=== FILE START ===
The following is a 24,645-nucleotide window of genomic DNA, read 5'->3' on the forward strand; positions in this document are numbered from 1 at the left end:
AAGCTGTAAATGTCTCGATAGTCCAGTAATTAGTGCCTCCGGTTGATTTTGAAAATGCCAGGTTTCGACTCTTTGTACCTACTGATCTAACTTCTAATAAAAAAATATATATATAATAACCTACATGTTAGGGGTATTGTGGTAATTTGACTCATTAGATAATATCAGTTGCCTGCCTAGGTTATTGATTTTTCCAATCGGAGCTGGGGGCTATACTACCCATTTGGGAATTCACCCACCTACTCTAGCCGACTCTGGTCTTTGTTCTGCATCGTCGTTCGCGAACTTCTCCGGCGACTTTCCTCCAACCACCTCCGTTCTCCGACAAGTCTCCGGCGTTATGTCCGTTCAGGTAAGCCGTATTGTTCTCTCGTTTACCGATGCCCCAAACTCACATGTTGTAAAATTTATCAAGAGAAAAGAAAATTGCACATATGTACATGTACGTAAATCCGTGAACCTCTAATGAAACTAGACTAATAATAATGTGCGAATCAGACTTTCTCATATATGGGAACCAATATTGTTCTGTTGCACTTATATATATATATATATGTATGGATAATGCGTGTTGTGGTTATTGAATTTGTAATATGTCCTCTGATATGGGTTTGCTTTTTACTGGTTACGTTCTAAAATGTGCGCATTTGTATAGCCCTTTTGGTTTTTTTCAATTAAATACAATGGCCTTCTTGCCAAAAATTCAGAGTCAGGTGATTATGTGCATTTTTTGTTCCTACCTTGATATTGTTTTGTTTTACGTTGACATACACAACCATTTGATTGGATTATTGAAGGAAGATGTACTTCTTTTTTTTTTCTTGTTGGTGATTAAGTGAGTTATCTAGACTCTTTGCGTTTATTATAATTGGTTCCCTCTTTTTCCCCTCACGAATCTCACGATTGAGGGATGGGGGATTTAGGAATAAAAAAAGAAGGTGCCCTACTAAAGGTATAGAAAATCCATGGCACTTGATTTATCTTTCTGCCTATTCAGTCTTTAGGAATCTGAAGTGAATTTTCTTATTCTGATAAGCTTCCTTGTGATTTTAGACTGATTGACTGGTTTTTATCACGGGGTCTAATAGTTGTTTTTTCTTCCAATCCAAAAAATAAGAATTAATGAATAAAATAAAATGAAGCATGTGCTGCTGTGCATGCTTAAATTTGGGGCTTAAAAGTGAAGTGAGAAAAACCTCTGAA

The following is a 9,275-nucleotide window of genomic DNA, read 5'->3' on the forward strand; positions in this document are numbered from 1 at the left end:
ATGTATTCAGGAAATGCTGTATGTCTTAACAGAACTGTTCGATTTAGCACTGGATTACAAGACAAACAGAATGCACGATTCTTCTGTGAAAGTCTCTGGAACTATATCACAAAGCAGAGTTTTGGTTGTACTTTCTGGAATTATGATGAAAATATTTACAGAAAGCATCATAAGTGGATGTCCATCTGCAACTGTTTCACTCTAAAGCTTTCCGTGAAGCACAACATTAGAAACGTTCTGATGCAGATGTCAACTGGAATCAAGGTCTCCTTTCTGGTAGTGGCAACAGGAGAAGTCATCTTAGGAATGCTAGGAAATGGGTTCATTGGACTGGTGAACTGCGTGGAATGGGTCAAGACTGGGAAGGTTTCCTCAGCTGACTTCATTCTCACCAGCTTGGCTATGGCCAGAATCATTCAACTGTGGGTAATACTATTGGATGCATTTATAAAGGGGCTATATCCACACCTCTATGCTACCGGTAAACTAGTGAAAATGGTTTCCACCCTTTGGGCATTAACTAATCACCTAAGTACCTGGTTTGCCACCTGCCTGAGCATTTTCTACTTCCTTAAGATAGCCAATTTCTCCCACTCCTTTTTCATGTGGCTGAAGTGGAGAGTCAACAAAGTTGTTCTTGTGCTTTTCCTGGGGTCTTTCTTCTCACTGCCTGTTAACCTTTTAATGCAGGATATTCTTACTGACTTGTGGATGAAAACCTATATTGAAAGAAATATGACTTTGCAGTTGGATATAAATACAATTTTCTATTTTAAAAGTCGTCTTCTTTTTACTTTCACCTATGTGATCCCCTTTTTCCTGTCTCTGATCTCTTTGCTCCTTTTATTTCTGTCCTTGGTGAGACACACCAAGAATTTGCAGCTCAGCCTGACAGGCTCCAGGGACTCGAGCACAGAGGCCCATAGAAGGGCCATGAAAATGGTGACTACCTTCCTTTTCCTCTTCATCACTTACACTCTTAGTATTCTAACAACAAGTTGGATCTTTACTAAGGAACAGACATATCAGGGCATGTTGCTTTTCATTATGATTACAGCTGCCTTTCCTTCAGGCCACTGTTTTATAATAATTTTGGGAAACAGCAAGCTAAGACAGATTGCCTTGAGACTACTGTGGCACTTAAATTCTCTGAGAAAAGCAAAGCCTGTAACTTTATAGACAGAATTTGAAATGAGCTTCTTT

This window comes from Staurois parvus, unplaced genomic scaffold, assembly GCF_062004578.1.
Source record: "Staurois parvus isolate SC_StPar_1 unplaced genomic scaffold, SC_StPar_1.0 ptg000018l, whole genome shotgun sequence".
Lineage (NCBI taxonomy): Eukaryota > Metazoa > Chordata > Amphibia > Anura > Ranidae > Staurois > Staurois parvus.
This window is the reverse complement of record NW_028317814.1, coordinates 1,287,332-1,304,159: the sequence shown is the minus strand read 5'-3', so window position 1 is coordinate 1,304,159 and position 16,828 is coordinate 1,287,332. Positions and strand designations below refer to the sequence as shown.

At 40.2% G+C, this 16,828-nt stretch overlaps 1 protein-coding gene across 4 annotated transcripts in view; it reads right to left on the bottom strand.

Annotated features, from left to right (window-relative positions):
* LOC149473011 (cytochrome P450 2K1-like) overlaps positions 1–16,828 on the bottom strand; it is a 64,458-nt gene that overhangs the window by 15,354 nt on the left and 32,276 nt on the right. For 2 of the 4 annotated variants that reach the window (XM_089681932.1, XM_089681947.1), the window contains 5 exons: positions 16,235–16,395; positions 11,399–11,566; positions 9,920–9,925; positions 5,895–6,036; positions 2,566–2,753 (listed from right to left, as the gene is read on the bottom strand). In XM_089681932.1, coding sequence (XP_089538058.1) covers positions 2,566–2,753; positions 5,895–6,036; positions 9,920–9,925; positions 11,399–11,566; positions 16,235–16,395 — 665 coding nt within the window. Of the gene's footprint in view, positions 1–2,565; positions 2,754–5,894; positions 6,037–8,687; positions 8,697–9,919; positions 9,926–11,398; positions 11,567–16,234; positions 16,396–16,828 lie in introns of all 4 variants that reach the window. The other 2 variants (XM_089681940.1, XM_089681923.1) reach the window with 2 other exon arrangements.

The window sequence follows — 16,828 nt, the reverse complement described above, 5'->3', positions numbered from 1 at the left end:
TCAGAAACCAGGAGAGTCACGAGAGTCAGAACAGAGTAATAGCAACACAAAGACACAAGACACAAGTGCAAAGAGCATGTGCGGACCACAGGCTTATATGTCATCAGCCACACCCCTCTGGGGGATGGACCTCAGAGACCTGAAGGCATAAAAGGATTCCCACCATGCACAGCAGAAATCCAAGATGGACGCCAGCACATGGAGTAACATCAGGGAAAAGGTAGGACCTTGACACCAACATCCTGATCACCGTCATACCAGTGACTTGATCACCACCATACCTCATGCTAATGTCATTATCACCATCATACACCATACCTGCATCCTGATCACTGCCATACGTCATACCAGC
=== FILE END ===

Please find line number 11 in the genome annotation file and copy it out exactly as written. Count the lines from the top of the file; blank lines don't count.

* LOC149473011 (cytochrome P450 2K1-like) overlaps positions 1–16,828 on the bottom strand; it is a 64,458-nt gene that overhangs the window by 15,354 nt on the left and 32,276 nt on the right. For 2 of the 4 annotated variants that reach the window (XM_089681932.1, XM_089681947.1), the window contains 5 exons: positions 16,235–16,395; positions 11,399–11,566; positions 9,920–9,925; positions 5,895–6,036; positions 2,566–2,753 (listed from right to left, as the gene is read on the bottom strand). In XM_089681932.1, coding sequence (XP_089538058.1) covers positions 2,566–2,753; positions 5,895–6,036; positions 9,920–9,925; positions 11,399–11,566; positions 16,235–16,395 — 665 coding nt within the window. Of the gene's footprint in view, positions 1–2,565; positions 2,754–5,894; positions 6,037–8,687; positions 8,697–9,919; positions 9,926–11,398; positions 11,567–16,234; positions 16,396–16,828 lie in introns of all 4 variants that reach the window. The other 2 variants (XM_089681940.1, XM_089681923.1) reach the window with 2 other exon arrangements.